Left unattended and exposed to the elements for years, thousands of works by former instructors and students of the Hue University of Arts have been seriously damaged.
Oil painting found in…the toilet
According to Nguyen Duc Huy, head of the school’s Science, Technology and International Cooperation Department, when he returned to Vietnam from France in 2009, he was shocked to find an oil painting by one of his former classmates hung in the toilet.
The instructor was later astounded to know the Painting Department had liquidated all graduating artworks of its students during the schools’ 10 training courses at a dirt cheap price.
Since then, artworks made by instructors and students at the school have still been left outdoor, unprotected and uncared-for. Plaster and cement statues are damaged, cracked, chipped away and broken, while paintings are piled up in a corner and left to gradually but irreversibly deteriorate.
“It hurts seeing valuable works of many generations of instructors and artists scattered on the school yard. Almost all of them have been damaged or ruined,” a former instructor lamented when he returned to visit the school.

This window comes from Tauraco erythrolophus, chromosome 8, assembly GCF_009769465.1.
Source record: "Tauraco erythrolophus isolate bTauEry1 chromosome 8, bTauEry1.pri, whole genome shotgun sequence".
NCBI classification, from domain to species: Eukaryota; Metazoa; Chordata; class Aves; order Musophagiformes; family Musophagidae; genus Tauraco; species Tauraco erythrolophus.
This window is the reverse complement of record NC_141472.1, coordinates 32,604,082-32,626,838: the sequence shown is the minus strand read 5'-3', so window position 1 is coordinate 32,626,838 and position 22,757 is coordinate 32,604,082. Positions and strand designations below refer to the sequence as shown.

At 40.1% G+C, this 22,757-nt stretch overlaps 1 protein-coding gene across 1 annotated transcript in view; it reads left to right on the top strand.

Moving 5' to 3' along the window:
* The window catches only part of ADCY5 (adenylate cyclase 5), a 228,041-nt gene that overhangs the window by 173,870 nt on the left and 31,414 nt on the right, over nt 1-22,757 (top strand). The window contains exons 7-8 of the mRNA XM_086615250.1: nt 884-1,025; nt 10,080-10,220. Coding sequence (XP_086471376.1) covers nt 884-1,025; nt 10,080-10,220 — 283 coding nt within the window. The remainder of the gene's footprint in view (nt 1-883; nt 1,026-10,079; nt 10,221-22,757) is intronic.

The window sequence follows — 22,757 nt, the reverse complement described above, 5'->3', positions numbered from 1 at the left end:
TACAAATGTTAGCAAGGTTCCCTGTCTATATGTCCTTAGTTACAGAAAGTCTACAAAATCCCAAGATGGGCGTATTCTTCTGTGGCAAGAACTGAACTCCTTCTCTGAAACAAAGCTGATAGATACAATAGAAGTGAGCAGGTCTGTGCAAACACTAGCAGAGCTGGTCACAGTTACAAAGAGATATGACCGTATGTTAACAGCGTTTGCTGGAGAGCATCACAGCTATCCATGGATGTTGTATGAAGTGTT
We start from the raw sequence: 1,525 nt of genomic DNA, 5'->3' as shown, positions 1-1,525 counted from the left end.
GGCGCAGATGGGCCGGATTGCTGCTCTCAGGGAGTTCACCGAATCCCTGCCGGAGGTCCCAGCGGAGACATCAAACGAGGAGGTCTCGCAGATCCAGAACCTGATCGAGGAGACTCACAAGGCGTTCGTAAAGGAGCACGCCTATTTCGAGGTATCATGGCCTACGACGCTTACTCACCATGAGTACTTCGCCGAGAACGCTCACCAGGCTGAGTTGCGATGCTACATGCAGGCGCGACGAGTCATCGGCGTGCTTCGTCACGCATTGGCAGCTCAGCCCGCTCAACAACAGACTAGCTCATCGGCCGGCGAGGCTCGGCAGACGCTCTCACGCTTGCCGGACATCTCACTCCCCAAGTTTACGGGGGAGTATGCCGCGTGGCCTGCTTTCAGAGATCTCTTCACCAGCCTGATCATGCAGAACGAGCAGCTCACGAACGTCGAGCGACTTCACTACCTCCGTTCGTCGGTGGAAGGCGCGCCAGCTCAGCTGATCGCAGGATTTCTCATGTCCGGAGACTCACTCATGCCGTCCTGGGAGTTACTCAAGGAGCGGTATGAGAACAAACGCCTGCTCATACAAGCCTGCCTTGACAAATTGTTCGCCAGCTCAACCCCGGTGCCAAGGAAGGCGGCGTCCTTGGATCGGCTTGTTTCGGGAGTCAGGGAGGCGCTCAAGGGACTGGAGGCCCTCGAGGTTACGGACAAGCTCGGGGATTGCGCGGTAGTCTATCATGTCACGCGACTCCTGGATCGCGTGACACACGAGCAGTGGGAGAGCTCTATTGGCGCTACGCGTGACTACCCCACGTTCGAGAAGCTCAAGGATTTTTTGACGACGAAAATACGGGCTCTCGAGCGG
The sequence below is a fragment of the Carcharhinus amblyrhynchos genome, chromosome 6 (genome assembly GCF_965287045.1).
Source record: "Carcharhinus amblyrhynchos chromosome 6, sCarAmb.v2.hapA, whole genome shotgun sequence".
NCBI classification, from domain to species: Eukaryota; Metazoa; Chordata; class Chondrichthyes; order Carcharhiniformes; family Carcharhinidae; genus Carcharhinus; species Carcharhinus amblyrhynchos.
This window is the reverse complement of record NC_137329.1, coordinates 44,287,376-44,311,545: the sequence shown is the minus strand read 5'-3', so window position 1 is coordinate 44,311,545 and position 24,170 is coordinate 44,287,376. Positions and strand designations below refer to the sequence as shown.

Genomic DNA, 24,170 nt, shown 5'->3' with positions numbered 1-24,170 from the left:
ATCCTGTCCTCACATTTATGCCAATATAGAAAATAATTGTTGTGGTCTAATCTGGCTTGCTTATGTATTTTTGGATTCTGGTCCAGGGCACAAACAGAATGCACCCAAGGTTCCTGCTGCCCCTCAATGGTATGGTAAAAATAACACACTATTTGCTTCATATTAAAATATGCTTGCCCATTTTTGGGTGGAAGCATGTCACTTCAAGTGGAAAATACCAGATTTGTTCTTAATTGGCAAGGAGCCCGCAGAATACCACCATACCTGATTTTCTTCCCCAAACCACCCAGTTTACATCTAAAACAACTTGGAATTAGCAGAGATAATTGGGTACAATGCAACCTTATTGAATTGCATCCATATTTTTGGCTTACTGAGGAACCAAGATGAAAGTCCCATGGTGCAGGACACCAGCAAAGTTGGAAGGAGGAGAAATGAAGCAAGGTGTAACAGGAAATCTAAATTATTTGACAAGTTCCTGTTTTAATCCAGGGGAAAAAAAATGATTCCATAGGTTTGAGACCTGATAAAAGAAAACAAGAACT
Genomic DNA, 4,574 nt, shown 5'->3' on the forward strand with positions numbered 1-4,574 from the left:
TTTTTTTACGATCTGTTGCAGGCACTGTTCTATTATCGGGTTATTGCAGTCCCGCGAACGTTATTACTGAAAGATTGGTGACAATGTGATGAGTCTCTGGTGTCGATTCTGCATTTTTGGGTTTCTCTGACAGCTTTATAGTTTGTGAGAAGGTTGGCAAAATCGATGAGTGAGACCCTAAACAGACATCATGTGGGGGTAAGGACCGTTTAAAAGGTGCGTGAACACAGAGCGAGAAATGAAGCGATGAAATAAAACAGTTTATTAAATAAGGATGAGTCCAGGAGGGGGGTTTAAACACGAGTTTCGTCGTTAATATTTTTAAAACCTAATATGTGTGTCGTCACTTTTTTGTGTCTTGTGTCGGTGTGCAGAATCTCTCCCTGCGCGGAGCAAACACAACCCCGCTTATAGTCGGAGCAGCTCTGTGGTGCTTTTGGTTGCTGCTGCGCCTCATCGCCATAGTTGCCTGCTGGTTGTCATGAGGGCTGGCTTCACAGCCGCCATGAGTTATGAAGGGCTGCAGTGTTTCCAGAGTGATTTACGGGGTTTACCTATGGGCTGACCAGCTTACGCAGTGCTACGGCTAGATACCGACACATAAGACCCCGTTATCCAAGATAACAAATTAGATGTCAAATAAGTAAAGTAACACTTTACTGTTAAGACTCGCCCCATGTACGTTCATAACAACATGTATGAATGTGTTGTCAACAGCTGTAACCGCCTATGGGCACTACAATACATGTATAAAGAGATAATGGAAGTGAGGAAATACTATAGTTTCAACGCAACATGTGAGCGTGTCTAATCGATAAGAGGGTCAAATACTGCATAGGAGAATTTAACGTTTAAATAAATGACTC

55-year-old art school has no gallery
Hue University of Arts has been operating for 55 years and produced many talented artists for the local fine arts industry, such as Ton That Dao, Dinh Cuong, Pham Dang Tri, Ton That Van and Le Thanh Nhon.
However, the school has to date had no gallery to exhibit and preserve works by its instructors and students.
“The school doesn’t have any plan to preserve its artworks. This is a serious loss not only to students but also the whole school. This is definitely a lack of memory and a rejection of the school’s tradition,” Nguyen Duc Huy said angrily.
Vo Xuan Huy, instructor in the Department of Applied Arts, said graduating works of high quality are the brand name and the hallmark of the training quality of an art school.
“Fine art is a history of artworks. Without a gallery and serious preservation effort, the people will have reason to question the school’s training quality, not to mention a big waste when the school throws its artworks away,” he added.
For his part, principal Phan Thanh Binh explained that the school has never intended to sell or destroy the students’ works. He also added that most of the school paintings were damaged in a flood in 1999 so the school had to either destroy or sell them.
“So far we still haven’t got enough money to build the classrooms, let alone building a museum to display and store the works,” he explained.